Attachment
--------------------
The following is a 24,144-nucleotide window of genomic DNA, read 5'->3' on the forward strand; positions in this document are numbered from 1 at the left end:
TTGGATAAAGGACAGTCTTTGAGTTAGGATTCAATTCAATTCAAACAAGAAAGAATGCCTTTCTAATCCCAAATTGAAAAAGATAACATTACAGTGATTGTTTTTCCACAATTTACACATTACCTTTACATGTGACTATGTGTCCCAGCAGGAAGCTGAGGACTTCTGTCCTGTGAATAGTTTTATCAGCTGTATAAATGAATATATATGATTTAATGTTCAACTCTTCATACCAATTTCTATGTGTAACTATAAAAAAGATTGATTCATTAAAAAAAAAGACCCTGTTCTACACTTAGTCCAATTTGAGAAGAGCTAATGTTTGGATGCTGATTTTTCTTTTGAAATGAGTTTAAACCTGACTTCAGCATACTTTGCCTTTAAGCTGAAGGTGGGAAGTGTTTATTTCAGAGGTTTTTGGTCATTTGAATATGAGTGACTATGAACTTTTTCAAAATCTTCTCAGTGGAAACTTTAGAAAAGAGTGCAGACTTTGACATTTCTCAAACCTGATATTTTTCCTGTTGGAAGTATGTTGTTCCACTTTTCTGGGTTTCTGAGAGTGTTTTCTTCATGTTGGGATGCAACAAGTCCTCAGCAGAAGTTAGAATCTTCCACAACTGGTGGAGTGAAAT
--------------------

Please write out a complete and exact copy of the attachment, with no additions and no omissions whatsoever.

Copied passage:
The following is a 24,144-nucleotide window of genomic DNA, read 5'->3' on the forward strand; positions in this document are numbered from 1 at the left end:
TTGGATAAAGGACAGTCTTTGAGTTAGGATTCAATTCAATTCAAACAAGAAAGAATGCCTTTCTAATCCCAAATTGAAAAAGATAACATTACAGTGATTGTTTTTCCACAATTTACACATTACCTTTACATGTGACTATGTGTCCCAGCAGGAAGCTGAGGACTTCTGTCCTGTGAATAGTTTTATCAGCTGTATAAATGAATATATATGATTTAATGTTCAACTCTTCATACCAATTTCTATGTGTAACTATAAAAAAGATTGATTCATTAAAAAAAAAGACCCTGTTCTACACTTAGTCCAATTTGAGAAGAGCTAATGTTTGGATGCTGATTTTTCTTTTGAAATGAGTTTAAACCTGACTTCAGCATACTTTGCCTTTAAGCTGAAGGTGGGAAGTGTTTATTTCAGAGGTTTTTGGTCATTTGAATATGAGTGACTATGAACTTTTTCAAAATCTTCTCAGTGGAAACTTTAGAAAAGAGTGCAGACTTTGACATTTCTCAAACCTGATATTTTTCCTGTTGGAAGTATGTTGTTCCACTTTTCTGGGTTTCTGAGAGTGTTTTCTTCATGTTGGGATGCAACAAGTCCTCAGCAGAAGTTAGAATCTTCCACAACTGGTGGAGTGAAAT